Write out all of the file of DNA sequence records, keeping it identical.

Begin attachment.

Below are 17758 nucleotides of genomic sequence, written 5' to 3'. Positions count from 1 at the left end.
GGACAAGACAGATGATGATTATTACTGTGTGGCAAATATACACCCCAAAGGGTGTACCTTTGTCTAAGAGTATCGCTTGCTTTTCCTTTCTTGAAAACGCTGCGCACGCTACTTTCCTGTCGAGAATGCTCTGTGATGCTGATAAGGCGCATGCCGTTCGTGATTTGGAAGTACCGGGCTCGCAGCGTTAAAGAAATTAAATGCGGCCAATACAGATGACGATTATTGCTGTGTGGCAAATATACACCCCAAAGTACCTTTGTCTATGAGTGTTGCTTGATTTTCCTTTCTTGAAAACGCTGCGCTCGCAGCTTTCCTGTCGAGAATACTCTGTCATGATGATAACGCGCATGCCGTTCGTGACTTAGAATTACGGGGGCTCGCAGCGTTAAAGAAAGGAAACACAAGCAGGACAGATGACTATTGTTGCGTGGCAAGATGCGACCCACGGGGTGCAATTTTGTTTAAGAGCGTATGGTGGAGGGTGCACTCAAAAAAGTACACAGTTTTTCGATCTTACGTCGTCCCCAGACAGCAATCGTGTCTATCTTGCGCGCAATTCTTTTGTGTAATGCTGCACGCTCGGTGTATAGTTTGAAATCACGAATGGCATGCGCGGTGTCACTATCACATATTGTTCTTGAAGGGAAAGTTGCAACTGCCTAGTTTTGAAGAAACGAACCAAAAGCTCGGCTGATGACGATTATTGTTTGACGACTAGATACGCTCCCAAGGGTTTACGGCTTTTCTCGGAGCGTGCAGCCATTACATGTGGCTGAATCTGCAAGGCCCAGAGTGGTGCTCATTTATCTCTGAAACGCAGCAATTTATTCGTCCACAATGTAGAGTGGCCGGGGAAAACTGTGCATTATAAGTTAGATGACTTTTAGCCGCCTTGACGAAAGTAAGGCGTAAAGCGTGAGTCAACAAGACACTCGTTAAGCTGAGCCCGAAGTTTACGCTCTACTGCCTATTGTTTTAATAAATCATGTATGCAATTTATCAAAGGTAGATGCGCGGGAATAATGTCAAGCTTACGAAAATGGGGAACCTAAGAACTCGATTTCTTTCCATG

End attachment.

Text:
Below are 17758 nucleotides of genomic sequence, written 5' to 3'. Positions count from 1 at the left end.
GGACAAGACAGATGATGATTATTACTGTGTGGCAAATATACACCCCAAAGGGTGTACCTTTGTCTAAGAGTATCGCTTGCTTTTCCTTTCTTGAAAACGCTGCGCACGCTACTTTCCTGTCGAGAATGCTCTGTGATGCTGATAAGGCGCATGCCGTTCGTGATTTGGAAGTACCGGGCTCGCAGCGTTAAAGAAATTAAATGCGGCCAATACAGATGACGATTATTGCTGTGTGGCAAATATACACCCCAAAGTACCTTTGTCTATGAGTGTTGCTTGATTTTCCTTTCTTGAAAACGCTGCGCTCGCAGCTTTCCTGTCGAGAATACTCTGTCATGATGATAACGCGCATGCCGTTCGTGACTTAGAATTACGGGGGCTCGCAGCGTTAAAGAAAGGAAACACAAGCAGGACAGATGACTATTGTTGCGTGGCAAGATGCGACCCACGGGGTGCAATTTTGTTTAAGAGCGTATGGTGGAGGGTGCACTCAAAAAAGTACACAGTTTTTCGATCTTACGTCGTCCCCAGACAGCAATCGTGTCTATCTTGCGCGCAATTCTTTTGTGTAATGCTGCACGCTCGGTGTATAGTTTGAAATCACGAATGGCATGCGCGGTGTCACTATCACATATTGTTCTTGAAGGGAAAGTTGCAACTGCCTAGTTTTGAAGAAACGAACCAAAAGCTCGGCTGATGACGATTATTGTTTGACGACTAGATACGCTCCCAAGGGTTTACGGCTTTTCTCGGAGCGTGCAGCCATTACATGTGGCTGAATCTGCAAGGCCCAGAGTGGTGCTCATTTATCTCTGAAACGCAGCAATTTATTCGTCCACAATGTAGAGTGGCCGGGGAAAACTGTGCATTATAAGTTAGATGACTTTTAGCCGCCTTGACGAAAGTAAGGCGTAAAGCGTGAGTCAACAAGACACTCGTTAAGCTGAGCCCGAAGTTTACGCTCTACTGCCTATTGTTTTAATAAATCATGTATGCAATTTATCAAAGGTAGATGCGCGGGAATAATGTCAAGCTTACGAAAATGGGGAACCTAAGAACTCGATTTCTTTCCATG